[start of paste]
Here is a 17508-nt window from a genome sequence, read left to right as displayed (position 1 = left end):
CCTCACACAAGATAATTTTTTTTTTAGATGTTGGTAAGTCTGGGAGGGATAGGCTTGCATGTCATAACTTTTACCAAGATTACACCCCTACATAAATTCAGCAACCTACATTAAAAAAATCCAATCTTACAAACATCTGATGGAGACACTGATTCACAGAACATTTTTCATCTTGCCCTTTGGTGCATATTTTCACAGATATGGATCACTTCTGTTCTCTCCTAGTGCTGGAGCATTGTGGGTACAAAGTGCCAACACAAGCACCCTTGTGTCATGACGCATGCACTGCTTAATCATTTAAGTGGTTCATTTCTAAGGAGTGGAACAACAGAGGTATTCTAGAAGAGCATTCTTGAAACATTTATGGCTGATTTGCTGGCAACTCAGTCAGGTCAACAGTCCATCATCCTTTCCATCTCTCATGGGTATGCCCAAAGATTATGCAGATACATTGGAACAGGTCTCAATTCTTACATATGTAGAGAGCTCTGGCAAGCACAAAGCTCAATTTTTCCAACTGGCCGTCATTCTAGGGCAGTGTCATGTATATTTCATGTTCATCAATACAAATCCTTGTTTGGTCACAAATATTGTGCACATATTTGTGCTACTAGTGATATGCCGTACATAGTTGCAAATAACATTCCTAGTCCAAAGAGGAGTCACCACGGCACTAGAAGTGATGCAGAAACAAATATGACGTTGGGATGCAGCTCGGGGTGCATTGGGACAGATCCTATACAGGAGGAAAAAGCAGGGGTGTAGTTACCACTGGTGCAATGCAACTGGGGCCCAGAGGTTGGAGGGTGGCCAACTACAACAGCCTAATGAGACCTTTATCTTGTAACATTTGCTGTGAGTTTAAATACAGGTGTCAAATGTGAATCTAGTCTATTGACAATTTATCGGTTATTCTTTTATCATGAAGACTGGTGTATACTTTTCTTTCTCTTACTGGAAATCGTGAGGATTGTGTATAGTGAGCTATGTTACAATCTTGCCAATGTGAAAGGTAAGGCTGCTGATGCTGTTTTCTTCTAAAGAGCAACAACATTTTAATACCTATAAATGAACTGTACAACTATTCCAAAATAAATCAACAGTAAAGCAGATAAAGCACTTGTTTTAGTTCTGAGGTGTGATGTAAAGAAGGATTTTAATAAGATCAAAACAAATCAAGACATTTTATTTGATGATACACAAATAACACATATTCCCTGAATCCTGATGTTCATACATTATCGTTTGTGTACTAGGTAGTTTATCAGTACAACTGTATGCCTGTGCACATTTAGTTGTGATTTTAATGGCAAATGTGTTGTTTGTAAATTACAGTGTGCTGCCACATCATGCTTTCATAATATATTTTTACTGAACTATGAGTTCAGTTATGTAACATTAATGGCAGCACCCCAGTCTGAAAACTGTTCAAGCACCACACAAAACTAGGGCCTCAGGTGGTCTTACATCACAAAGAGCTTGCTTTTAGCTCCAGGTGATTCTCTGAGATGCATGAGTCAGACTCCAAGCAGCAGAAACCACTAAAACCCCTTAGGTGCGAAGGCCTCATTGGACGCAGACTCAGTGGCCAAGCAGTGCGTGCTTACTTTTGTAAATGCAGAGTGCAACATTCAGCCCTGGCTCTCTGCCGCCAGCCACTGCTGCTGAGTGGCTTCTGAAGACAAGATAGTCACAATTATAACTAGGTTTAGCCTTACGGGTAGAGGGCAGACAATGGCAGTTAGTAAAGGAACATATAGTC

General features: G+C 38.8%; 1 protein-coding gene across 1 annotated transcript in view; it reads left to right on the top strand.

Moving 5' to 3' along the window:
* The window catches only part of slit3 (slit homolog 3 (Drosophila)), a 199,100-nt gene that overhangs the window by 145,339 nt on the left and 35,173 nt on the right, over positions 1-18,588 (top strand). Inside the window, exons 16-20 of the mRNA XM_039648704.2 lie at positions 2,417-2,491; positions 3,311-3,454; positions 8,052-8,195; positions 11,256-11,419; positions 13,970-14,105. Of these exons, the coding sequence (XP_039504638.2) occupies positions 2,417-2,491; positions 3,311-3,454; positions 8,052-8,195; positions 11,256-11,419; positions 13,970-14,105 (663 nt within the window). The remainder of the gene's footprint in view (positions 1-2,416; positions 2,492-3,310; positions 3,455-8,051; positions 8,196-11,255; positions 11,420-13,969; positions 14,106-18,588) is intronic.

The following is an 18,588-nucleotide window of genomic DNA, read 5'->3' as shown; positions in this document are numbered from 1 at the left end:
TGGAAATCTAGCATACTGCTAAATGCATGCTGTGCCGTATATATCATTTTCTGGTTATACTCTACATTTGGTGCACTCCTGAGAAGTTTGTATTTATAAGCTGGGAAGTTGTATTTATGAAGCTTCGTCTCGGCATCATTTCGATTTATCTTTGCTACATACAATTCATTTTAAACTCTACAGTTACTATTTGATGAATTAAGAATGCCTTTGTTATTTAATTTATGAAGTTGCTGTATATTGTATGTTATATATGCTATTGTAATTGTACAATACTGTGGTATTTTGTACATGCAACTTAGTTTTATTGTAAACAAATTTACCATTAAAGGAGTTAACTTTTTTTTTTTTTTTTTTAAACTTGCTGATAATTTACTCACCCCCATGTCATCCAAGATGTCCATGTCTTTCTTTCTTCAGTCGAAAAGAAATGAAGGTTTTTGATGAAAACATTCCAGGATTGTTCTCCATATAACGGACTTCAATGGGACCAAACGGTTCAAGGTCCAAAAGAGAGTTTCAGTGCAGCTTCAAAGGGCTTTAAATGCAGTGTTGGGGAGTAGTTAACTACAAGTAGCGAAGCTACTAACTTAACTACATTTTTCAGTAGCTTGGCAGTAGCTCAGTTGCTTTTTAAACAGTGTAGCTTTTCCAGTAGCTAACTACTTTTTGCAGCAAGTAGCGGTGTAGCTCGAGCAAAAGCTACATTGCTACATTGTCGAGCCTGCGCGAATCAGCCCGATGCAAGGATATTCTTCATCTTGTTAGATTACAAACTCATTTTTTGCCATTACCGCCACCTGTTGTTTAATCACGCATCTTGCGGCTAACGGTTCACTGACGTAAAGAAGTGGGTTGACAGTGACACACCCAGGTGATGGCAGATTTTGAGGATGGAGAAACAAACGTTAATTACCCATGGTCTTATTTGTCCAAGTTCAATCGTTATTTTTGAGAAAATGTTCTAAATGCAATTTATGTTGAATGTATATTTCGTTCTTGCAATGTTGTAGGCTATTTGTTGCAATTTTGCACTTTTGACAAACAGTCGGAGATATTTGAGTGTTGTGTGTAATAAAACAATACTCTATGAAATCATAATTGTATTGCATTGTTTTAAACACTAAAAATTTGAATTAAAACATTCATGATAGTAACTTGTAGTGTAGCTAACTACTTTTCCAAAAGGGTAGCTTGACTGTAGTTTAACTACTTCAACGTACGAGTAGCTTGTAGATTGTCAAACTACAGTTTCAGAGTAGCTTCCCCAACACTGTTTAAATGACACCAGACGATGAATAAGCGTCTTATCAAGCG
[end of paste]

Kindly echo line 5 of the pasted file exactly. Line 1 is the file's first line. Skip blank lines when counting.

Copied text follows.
* The window catches only part of slit3 (slit homolog 3 (Drosophila)), a 199,100-nt gene that overhangs the window by 145,339 nt on the left and 35,173 nt on the right, over positions 1-18,588 (top strand). Inside the window, exons 16-20 of the mRNA XM_039648704.2 lie at positions 2,417-2,491; positions 3,311-3,454; positions 8,052-8,195; positions 11,256-11,419; positions 13,970-14,105. Of these exons, the coding sequence (XP_039504638.2) occupies positions 2,417-2,491; positions 3,311-3,454; positions 8,052-8,195; positions 11,256-11,419; positions 13,970-14,105 (663 nt within the window). The remainder of the gene's footprint in view (positions 1-2,416; positions 2,492-3,310; positions 3,455-8,051; positions 8,196-11,255; positions 11,420-13,969; positions 14,106-18,588) is intronic.